Amy Ettinger has seen her fair share of technical problems, programming glitches and other snags over the past 10 years as executive director of the Scottsdale International Film Festival.
In fact, she even recalls a few times in which foreign-language films arrived without the subtitles or – even more embarrassing – with non-English subtitles. Ettinger, who refers to such situations as a dagger to her heart, acknowledges that she has beat herself up for being unable to achieve perfection in the past.
However, on the eve of this year’s festival – which takes place Sept 30-Oct. 4, 2011, at Harkins Shea 14, 7354 E. Shea Blvd. – Ettinger has decided to take a cue from her loyal festival-goers who cut her more slack than she cuts herself and simply do her best while resigning to the fact that accidents are bound to happen.
“I do my utmost best every single year,” Ettinger explains. “I have never dropped the ball intentionally. But when you are doing something once a year instead of every day like Harkins does it, you certainly have to roll with the punches. The festival is a boxing match and I roll with a lot of punches.”
The 11th Annual Scottsdale International Film Festival features 35 films in 69 screenings – everything from smaller, more difficult films to highly accessible foreign-language films and a few American independents. Each year, Ettinger releases a list of the 5 films playing at the festival that stayed with her longer than the rest and this year’s list includes “3,” “Hermano,” “Oxygen,” “Pure” and “Transfer.”
“However, the one that I pray that people will go see is a film from China called ‘Aftershock,’” Ettinger says. “I even put it late one night because I am trying to get the hip, urban, cool, young crowd out. It is the biggest-budget film ever made in China and it is their first ever IMAX release. It really is something. It goes from this high-budget special effects wizardry to quite an epic saga.”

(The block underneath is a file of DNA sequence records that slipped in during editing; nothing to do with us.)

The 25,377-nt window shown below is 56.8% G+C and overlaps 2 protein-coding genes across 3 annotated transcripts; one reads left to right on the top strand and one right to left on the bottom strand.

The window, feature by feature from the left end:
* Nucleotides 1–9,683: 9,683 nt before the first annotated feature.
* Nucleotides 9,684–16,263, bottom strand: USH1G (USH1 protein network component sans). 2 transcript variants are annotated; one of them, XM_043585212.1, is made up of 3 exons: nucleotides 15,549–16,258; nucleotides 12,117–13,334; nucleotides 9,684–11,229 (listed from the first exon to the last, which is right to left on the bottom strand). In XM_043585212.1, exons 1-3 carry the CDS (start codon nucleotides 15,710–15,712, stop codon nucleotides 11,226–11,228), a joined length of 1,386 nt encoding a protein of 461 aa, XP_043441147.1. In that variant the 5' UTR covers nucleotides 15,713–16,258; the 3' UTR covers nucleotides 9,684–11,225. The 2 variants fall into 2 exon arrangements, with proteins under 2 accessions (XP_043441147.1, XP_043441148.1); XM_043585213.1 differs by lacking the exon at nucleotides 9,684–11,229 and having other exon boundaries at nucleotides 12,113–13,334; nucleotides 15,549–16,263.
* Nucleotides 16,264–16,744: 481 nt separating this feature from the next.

Of course, then there are the studio releases that have high value and high recognition. Ettinger likens these films to the anchor tenants in a mall, such as Macy’s or Dillards, that bring people to the mall where they are eventually encouraged to shop around. This year’s “anchors” include “Blackthorn,” “Janie Jones” “Take Shelter,” “The Way” and “We Need to Talk About Kevin.”
Ettinger challenges people who are drawn to the Scottsdale International Film Festival by those “anchors” to choose just one independent film from her body of programming. Her experience shows that people who have taken said challenge are so impressed that they tend to return to the festival for a few more. In some cases, Ettinger has even seen people convinced into purchasing a VIP pass the following year.
At any rate, the highlight of any festival – and the Scottsdale International Film Festival is no exception – is the opportunity to participate in post-film discussions with filmmakers and acting talent. Several of Ettinger’s smaller selections include such discussions this year but it is the opening night and centerpiece films that have the executive director most excited.
“Like Crazy” – which Ettinger cites as the darling of Sundance – will kick off this year’s festival at 8 p.m. Friday, Sept. 30. Actors Anton Yelchin and Felicity Jones are scheduled to attend the screening for a post-film discussion. Then, legendary filmmaker John Sayles will receive the festival’s first-ever Artistic Diversity Award after a screening of his film “Amigo” at 6:20 p.m. Saturday, Oct. 1.
“John Sayles wrote the book on independent film,” says Ettinger, noting the award will be given to those who have made an outstanding contribution as citizens of the planet through a commitment to artistic, humanitarian and social causes. “I just want to shake his hand and thank him for giving me so much pleasure and so much to think about over the years. Besides standing next to him and taking a few photos, I just hope I can say anything that sounds halfway intelligent.”
The 11th Annual Scottsdale International Film Festival takes place Sept 30-Oct. 4, 2011, at Harkins Shea 14, 7354 E. Shea Blvd. Tickets, which range in price from $10 for a single screening to $215 for a VIP package, are currently available online at www.ScottsdaleFilmFestival.com and will also be sold throughout the event at the box office.
Listen to Joseph J. Airdo’s “Movie Maverick” radio segment, every Friday morning at 8:30 a.m. during “The Daily Blender with Jeffry O’Brien” on KBSZ – NBC 1260 AM and 96.1 FM.